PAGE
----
It’s March 31 and the temperature is finally beginning to warm after a long, cold winter. For many Americans, spring actually begins today -- Opening Day of the Major League Baseball (MLB) season.
While baseball is America’s national pastime, the sport’s popularity is not limited to the United States. More than 25 percent of last season’s Major Leaguers were born abroad, representing more than 15 countries. Because of the sport’s global popularity, people around the world welcome the official start of another action-packed season on the baseball diamond. The relationships cemented by baseball’s popularity illustrate the ability of athletics to transcend cultural boundaries. Recognizing this reach, the State Department capitalizes on sports diplomacy to foster new relationships, using hands-on, people-to-people exchanges to promote cross-cultural communication.
Youths at the Metropolitan Autonomous University Iztapalapa wave American flags as they meet Major League Baseball 13-time All-Star Ken Griffey, Jr. and Olympic softball champion Natasha Watley in Mexico City, Mexico, March 2014. [State Department photo/ Public Domain]
Sellout crowds outside the United States exemplify how our national pastime connects with global audiences. On March 22, in front of sold-out crowds of 40,000 fans, Australia hosted two games between the Los Angeles Dodgers and the Arizona Diamondbacks. The two-game series at the Sydney Cricket Ground served as the MLB’s debut Down Under. The Sydney series continues MLB’s recent tradition of international opening days. Monterrey, Mexico opened international baseball in 1999. Professional ballplayers also competed in league-sanctioned exhibition games during the MLB Chinese Series in 2008 and the Taiwan All-Star Series in 2011. Tokyo has hosted four international games, most recently in 2012.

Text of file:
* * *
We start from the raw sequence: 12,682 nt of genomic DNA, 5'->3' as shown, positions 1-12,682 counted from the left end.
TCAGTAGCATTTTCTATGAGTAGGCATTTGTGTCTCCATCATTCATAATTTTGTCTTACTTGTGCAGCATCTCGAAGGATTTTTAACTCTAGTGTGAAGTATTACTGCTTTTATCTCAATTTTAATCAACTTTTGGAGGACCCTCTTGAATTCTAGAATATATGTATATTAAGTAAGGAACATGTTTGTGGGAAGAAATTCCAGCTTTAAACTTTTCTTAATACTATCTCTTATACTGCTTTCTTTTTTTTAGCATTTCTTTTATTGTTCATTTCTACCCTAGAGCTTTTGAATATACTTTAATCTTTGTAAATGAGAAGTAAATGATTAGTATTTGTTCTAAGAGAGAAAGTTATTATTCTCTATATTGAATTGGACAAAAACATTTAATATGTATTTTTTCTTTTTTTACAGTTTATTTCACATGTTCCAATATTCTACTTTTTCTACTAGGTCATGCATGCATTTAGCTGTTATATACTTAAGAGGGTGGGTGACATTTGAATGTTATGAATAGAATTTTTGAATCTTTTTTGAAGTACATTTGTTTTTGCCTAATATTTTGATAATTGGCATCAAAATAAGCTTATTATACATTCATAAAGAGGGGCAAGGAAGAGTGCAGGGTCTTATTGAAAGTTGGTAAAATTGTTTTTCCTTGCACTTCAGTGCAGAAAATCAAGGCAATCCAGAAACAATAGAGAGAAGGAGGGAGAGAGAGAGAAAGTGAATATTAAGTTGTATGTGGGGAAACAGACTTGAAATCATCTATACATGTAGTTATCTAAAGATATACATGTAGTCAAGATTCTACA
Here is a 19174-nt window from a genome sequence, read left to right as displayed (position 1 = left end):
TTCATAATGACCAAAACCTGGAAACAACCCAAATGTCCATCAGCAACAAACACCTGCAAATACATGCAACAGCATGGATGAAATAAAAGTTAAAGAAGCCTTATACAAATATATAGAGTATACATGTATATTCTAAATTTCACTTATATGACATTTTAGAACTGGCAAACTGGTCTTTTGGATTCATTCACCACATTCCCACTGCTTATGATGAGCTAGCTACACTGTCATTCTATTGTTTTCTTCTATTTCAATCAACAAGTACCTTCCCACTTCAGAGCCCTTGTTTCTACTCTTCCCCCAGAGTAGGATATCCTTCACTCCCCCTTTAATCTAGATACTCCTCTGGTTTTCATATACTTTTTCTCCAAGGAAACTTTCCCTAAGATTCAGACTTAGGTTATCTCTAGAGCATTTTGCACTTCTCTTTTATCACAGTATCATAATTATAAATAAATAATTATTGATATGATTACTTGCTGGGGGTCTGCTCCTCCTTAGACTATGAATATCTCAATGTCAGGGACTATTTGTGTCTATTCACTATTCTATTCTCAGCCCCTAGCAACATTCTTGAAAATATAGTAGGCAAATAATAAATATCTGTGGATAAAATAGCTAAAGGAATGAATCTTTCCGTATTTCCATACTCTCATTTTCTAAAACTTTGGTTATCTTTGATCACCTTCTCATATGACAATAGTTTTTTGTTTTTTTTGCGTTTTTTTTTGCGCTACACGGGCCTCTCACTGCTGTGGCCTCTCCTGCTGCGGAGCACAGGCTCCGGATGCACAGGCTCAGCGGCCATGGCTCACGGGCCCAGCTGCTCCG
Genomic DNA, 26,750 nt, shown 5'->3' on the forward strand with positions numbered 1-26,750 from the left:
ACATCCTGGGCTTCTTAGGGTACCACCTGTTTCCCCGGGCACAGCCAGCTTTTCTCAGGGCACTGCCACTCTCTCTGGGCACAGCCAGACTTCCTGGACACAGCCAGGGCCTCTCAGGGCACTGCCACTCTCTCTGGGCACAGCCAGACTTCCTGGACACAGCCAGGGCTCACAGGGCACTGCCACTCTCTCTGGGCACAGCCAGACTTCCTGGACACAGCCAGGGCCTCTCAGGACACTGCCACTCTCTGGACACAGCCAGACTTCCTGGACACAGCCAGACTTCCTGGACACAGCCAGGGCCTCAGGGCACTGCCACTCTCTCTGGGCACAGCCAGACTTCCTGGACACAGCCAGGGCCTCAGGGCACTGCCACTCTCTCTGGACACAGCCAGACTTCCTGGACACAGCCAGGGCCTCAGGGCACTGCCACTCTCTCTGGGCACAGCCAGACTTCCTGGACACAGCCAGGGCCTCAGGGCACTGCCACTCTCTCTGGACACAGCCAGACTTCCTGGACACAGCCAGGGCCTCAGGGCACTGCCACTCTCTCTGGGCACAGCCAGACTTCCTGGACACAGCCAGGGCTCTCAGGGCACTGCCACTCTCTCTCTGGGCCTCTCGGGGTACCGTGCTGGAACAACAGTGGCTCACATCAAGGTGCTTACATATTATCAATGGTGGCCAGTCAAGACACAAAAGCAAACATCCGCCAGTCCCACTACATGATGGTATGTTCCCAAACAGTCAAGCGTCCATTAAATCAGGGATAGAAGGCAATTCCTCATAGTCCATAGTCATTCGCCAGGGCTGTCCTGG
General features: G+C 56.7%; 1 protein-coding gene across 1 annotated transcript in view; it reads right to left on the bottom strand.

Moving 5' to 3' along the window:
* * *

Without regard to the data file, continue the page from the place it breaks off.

Young athletes participate in a clinic with U.S. Sports Envoy and Major League Baseball All-Star Ken Griffey, Jr., in Mexico City, Mexico, March 2014. [State Department photo/ Public Domain]
Several recent State Department programs focused on "diamond diplomacy." Earlier this month, Major League Baseball great Ken Griffey, Jr. and 2004 Olympic softball gold medalist Natasha Watley stepped up to the plate for a program hosted by U.S. Embassy Mexico City. The duo conducted clinics and activities for hundreds of young Mexican baseball and softball players. The youngsters not only improved their skills, but also learned the importance of communication, teamwork, dedication, and respect for diversity.
In locations including Nicaragua, Ecuador, Korea, Taiwan, and Colombia, the Department has conducted similar programs with Hall of Famers Barry Larkin and Cal Ripken Jr., as well as softball gold medalist Jessica Mendoza. In recent years, the State Department has welcomed sports visitors from Honduras, the Philippines, and Iraq for baseball-focused programs.
Opening Day provides an opportunity to celebrate and reflect on the international appeal of this quintessential American game, and showcases how the culminating event that decides the MLB champion each October is truly a "World Series."
About the Author: Erin Reaney serves in the Bureau of Educational and Cultural Affairs.